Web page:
Exploradio Origins

Exploradio Origins ponders the biggest questions in the universe in 90 seconds.

Each episode highlights the work of one of the more than 200 fellows at the Institute for the Science of Origins at Case Western Reserve University. Their research examines the origins of life, the universe, and the strands that connect all of science. Host Kellen McGee delivers a distillation of discoveries that touch on the mysteries of dark matter, language, gender, and evolution. 

Exploradio Origins is a collaboration between WKSU and the Institute for the Science of Origins.  Tune-in Thursday afternoons during WKSU’s All Things Considered.

VELIZAR SIMEONOVSKI

"Well, I think one of the real big questions for evolutionary biology is how do the small scale evolutionary processes, genetics and things like that, function over large spans of time?"

photo of spiral galaxy
NASA

Scientists talk a lot about dark matter. It sounds exciting, but what does it do for us?

"If the dark matter wasn't there, the galaxy should fly apart," Case Western Reserve University physics professor Glenn Starkman said.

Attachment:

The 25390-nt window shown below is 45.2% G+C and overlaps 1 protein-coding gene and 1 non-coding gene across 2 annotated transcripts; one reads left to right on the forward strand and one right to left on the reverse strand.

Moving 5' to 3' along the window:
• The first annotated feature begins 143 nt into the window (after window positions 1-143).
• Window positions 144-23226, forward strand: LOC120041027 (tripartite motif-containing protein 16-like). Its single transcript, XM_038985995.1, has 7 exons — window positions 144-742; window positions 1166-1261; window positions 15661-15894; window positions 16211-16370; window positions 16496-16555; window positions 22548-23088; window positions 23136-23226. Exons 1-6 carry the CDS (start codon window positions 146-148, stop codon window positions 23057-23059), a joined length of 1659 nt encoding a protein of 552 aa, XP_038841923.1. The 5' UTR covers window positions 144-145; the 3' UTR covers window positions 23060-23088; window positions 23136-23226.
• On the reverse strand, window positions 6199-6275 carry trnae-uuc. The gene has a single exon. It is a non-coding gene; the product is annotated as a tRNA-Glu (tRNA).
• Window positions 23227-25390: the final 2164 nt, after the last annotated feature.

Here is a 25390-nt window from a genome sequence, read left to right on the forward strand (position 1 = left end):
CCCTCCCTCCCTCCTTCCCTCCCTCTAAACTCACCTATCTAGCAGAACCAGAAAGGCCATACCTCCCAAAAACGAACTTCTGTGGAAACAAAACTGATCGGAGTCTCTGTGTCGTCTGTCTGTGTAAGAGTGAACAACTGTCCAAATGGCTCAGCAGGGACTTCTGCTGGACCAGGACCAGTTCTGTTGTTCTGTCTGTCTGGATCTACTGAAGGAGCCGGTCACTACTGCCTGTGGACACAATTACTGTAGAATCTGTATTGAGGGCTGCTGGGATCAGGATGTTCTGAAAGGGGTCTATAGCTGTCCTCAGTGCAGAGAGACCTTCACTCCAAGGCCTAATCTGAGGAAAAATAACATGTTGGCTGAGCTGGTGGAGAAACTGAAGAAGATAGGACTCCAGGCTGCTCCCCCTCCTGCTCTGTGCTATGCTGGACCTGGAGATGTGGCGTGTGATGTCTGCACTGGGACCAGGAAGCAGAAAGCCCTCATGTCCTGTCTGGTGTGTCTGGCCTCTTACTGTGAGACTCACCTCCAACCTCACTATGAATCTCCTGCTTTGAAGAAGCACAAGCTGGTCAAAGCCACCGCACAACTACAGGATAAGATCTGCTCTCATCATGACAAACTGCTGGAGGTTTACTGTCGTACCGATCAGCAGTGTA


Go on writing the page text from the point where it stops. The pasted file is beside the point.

Starkman chases dark matter for a living. Scientists started thinking about dark matter in the middle of the last century, when they looked at galaxies and saw something wasn't quite right.

JON NUNGESSER / WKSU

Patricia Princehouse, director of the evolutionary biology program at Case Western Reserve University, wants to know how we got man’s best friend, dogs, from wolves.

“There is an extraordinary amount of variation present in, you know, Canis domesticus. You don’t find that in any other domesticated breed, so it’s not just something that we’ve brought to dogs,” Princehouse says. “There’s something about the genome of dogs.”

JEFF ST.CLAIR / WKSU

Gold’s gleam has fascinated humans for millennia. Giuseppe Strangi, professor of physics at Case Western Reserve University, wants to use gold’s special relationship with light in the fight against cancer. It started centuries ago, when people melted gold into stained glass. Strangi describes the unexpected discovery.  

"If you go in France and look at the cathedrals, you see that this color is not coming from any pigment, but is coming from gold, coming from the fact that gold is absorbing light in a way which is extraordinary and very selective." 

CALTECH/MIT/LIGO LAB

In 1916, Einstein made a bold prediction-- that gravity actually travels in waves. These “gravitational waves” would be ripples in the fabric of space a bit like ripples on a pond, and would slightly stretch and squash the distances between things as they passed. 

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